Pedanius Dioscordes C. AD 40-90
Pedanius Dioscordes was a native of Anazarbus, Cilicia, Asia Minor, a small city northeast of Tarsus (now we call it Turkey). He likely studied medicine at the school in Tarsus, which had a pharmacological emphasis, and he dedicated his medical books to Laecanius Arius, a medical practitioner there.
Around the times of Nero and Vespasin Pedanius was a surgeon in the Roman Army and traveled with them to Italy, Greece, Northern Africa, Gaul, Persia, Egypt and Armenia. His travels gave him the oportunity to study a great many medicinal plants, animals and minerals.
Between AD 50 and 70 Dioscorides wrote a five-volume book in his native Greek "De Materia Medica" which was a list of known medicinal plants of the Roman Empire.
Although his "De Materia Medica" is an incredibly famous work, not much is really known about the life of Dioscordes.
Dioscordes was one of the earliest writers we known of to observe and identify plants at all stages of their growth, and in all seasons. He also noted and offered practicle advice on collecting and storing drugs, as well as their preparation and dosage (he was also known to trial drugs clinically).
His original non-illustrated manuscripts (which no longer exist), contained over 600 plants, 90 minerals and 35 animal products. The manuscripts were divded into 5 volumes as listed below:
Volume 1 - Aromatics, oils, salves, treesm shrubs.
Volume 2 - Animals, animal products and parts, cereals and herbs.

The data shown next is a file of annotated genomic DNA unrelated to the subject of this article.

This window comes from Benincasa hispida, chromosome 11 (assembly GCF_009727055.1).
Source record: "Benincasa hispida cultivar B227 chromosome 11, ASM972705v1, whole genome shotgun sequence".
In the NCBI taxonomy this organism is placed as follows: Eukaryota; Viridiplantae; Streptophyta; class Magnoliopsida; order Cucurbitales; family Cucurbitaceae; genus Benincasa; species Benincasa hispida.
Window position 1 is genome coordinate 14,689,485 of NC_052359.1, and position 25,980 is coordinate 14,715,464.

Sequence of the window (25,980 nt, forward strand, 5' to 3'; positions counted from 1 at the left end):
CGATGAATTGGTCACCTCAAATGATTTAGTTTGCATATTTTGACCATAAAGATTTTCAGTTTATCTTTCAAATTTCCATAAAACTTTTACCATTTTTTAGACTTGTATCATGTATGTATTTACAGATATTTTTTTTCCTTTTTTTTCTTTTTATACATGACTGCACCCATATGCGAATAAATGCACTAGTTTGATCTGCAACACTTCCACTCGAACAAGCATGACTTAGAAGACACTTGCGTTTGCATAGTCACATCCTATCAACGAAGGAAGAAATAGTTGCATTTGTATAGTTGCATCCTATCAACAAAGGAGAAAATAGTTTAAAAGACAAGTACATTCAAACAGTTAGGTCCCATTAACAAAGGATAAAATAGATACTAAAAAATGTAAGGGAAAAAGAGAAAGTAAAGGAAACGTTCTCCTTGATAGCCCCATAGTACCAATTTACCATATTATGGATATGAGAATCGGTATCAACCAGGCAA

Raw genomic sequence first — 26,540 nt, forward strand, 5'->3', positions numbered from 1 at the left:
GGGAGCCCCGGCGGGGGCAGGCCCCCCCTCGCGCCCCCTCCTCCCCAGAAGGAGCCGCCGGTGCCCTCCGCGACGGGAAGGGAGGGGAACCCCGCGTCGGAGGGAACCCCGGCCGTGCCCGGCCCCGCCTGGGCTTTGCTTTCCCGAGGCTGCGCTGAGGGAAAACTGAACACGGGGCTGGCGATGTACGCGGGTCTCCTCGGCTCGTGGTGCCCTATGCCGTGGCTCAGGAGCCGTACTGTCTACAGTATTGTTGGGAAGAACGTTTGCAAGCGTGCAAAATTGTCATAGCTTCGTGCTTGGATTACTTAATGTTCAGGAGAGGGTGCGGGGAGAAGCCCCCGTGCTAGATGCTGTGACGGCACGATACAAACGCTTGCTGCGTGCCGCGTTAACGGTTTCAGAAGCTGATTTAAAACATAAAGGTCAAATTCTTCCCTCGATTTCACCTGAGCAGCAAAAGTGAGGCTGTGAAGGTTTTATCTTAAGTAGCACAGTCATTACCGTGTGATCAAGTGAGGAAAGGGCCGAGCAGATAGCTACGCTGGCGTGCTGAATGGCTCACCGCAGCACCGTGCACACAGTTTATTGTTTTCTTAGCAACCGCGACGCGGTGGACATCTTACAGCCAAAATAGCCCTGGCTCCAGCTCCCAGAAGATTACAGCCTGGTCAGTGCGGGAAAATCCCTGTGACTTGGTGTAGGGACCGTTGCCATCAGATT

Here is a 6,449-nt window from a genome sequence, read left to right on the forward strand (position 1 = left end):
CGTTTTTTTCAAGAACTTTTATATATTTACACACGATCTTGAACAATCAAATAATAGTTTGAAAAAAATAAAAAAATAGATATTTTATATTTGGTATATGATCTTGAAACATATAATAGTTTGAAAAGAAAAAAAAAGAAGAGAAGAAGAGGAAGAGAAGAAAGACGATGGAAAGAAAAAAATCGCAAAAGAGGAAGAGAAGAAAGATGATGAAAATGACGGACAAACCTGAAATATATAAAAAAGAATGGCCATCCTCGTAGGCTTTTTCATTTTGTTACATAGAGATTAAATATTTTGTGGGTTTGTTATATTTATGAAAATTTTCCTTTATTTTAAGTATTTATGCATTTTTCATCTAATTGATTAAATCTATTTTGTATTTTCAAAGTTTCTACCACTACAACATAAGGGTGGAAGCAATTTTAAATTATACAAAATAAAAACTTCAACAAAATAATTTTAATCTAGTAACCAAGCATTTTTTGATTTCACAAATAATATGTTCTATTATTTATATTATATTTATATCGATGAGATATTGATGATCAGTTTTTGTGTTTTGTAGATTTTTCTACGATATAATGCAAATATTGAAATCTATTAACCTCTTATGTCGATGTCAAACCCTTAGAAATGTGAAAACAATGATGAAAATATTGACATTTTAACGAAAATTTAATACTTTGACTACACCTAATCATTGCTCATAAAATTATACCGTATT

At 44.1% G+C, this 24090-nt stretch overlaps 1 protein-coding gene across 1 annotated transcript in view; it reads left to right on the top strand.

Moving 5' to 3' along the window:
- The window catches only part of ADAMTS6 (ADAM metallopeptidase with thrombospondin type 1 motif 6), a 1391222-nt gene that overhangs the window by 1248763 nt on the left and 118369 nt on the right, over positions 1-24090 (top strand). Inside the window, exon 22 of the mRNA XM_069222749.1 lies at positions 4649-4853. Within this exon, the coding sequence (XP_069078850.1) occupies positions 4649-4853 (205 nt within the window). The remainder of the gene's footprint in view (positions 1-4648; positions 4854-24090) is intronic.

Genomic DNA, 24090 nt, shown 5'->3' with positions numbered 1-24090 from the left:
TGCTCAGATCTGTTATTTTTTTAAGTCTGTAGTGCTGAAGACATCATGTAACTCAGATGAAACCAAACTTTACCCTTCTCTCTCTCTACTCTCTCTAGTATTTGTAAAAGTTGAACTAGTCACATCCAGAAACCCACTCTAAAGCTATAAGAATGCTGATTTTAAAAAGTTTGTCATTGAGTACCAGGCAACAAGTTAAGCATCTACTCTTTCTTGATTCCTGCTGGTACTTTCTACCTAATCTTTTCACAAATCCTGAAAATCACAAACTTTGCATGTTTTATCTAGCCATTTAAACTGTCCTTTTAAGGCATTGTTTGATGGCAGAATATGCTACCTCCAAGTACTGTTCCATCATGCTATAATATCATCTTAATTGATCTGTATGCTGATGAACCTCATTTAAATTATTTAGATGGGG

Volume 3 - Roots, juices, herbs and seeds.
Volume 4 - Additional roots and herbs.
Volume 5 - Wines and minerals.
The "De Materia Medica" remained the leading herbal text for sixteen centuries and during the Middle Ages it was copied by hand, and translated into over 8 Languages.
The oldest surviving and of course most famous copy is called "Vienna Dioscordies" and was created for Princess Juliana Anicia a daughter of the Western Emporer Olybrius. It was completed in Constantinople in 512 and is currently held in the Austrian National Library.
Painkillers featured prominently in the work of Dioscordes and he wrote of many remedies, such as for Toothache including the resin of Commiphora (Myrrh); the bark of platanus (plane tress) soaked in vinegar; a decoction of tarmarisk leaves mixed with wine; oak galls; the resin of Rhus (sumac); a decoction of mulberry leaves and bark; latex taken from the fig tree and Euphorbia characias (Mediterranean spurge) mixed oil; and a decoction of asparagus roots and Plantago (plantain).
Why read Pedanius Dioscorides herbal today?
Historically, it was the predecessor of all modern pharmacopeias. But beyond its historical importance, it also gives knowledge of the herbs and remedies used by the Greeks, Romans and other peoples of antiquity, remedies that can still be used today.
If you want t know more about Pedanius Dioscordes and other Famous Botanists then you may want to check out "The Secrets of Great Botanists: And What They Teach Us About Gardening" which you can buy from our online store here.